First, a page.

ART AT BAY Best of 2013: Top 5 Things I Didn’t Care About in 2013

Epson_QX10_Sep1983I realize, now that I’ve actually written this article, that I’ve basically made a list of things that don’t deserve to be on an end-of-year list and the effort on a whole may be counterproductive.  But it ends here.  Though I personally lost interest in these five topics over the course of 2013, they nevertheless seemed to continually fetch art news headlines and even found their way onto my own Twitter/Facebook feed (I’m powerless against reposting this stuff.)  Thus, I’m getting it out now and leaving it here in 2013.

5.  Art Review’s Power 100

Art Review Magazine annually produces the Power 100, “a ranked list of the contemporary artworld’s most powerful figures.”  With this year’s omission of any art writers and critics, I thought I could muster some passion over this one.  I couldn’t.  Like many people, I gave it shot and still don’t really care about the list.  In the end, perhaps the worst thing for the Power 100 isn’t for people to disagree with it, but for no one to pay attention.

In some sense the list may be entirely accurate.  However, it seems to often come across as a cheat sheet of people to whom you should suck up.  In a field especially preoccupied with power dynamics, post-colonialism, race politics, and gender politics a list of the “artworld’s most powerful figures” seems like a horrible idea.  I suspect many give it attention because of its list and ranking format (who can resist a good list? Hence the format of this series).  Maybe the ranking’s name should be more specific: “The Power 100 for Dealers and Collectors”.  Personally, I’d rather see a list of people making the best most exciting contributions to contemporary art.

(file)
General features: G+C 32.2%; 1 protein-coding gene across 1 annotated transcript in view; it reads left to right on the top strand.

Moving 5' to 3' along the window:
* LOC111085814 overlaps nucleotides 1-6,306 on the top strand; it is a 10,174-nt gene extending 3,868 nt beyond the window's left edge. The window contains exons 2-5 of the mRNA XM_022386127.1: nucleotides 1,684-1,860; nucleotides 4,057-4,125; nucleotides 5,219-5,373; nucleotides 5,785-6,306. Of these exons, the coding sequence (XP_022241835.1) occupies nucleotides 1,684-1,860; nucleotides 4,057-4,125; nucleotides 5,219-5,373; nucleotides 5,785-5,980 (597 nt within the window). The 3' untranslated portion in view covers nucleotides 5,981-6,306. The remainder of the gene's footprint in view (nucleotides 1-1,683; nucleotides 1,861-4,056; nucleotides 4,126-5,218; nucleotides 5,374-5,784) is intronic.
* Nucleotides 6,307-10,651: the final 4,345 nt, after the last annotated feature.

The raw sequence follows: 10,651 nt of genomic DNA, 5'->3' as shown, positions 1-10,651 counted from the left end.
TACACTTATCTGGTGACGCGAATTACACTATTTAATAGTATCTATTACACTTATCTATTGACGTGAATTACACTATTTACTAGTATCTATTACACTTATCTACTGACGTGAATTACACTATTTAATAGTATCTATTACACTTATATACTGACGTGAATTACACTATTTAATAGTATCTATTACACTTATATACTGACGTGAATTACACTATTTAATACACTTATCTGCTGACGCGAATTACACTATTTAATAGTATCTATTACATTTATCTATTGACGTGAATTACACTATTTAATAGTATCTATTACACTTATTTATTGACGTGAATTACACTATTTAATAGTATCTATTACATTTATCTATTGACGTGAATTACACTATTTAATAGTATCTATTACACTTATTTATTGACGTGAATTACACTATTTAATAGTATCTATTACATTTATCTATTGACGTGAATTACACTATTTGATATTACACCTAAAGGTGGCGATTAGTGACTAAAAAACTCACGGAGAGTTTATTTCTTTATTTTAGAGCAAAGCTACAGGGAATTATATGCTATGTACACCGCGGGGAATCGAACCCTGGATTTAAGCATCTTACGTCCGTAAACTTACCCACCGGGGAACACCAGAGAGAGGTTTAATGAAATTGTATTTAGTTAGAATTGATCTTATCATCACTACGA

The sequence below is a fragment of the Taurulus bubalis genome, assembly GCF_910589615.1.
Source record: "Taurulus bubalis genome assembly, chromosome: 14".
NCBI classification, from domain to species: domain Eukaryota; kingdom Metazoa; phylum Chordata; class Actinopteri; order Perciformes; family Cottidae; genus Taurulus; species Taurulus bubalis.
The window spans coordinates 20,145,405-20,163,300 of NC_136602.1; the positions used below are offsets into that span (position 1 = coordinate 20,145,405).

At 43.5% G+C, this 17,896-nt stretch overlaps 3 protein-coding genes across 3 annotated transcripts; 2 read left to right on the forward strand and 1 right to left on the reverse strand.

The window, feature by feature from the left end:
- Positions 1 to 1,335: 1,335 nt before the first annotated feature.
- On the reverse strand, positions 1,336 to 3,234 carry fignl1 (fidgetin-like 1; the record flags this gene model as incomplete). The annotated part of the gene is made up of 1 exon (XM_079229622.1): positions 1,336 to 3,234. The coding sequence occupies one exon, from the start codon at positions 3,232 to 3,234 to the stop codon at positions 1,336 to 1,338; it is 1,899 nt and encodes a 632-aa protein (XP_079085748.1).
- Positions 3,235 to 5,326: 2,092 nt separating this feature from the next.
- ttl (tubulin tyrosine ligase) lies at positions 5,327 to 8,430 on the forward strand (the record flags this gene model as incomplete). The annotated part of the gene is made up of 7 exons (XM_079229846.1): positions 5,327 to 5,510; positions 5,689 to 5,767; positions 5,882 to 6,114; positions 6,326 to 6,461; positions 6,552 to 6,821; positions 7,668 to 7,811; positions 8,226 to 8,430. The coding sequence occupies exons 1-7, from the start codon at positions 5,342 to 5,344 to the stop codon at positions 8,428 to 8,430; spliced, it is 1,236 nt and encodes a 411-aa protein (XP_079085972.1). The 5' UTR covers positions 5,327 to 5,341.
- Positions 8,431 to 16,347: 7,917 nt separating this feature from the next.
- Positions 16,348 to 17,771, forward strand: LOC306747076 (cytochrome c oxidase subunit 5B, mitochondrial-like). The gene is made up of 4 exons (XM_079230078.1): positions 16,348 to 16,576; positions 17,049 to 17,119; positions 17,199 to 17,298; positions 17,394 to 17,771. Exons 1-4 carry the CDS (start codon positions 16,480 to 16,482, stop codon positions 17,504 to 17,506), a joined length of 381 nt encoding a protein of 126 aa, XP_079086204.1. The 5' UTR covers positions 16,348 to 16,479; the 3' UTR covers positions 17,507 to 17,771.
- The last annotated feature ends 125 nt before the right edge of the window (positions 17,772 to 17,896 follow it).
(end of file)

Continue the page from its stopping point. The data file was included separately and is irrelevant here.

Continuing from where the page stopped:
4.  Banksy’s New York Residency

“Better Out Than In”, Street Artist Banksy’s month-long New York City “residency”, took place this past October.  For the duration of the month, Banksy would create a street art installation and announce it on his website the next day.  Despite the hefty press coverage (you know it’s serious when CNN calls in Jerry Saltz to explain the matter), my attention level hardly rose above ‘bored’.

Banksy’s work invests itself with little more than empty wit.  Satisfied with good intentions and little forethought, his street art pieces are conceptual one-liners.  They are funny or interesting at first but offer little beyond an initial reaction.  There is a lot of street art with substantial thought and concept behind it (e.g. check out the work of Mata Ruda) – Banksy’s isn’t it.  For all of the finger-poking at art-world-economics, Banksy seems to ignore the fact that his work is worth tens to hundreds of thousands of dollars.  He essentially leaves a fortune in public and politely excuses himself from the inevitable feeding frenzy – it’s either naive or irresponsible.  This doesn’t make me angry as much as it informs me that Banksy is not an artist worth taking seriously.

3.  ArtPrize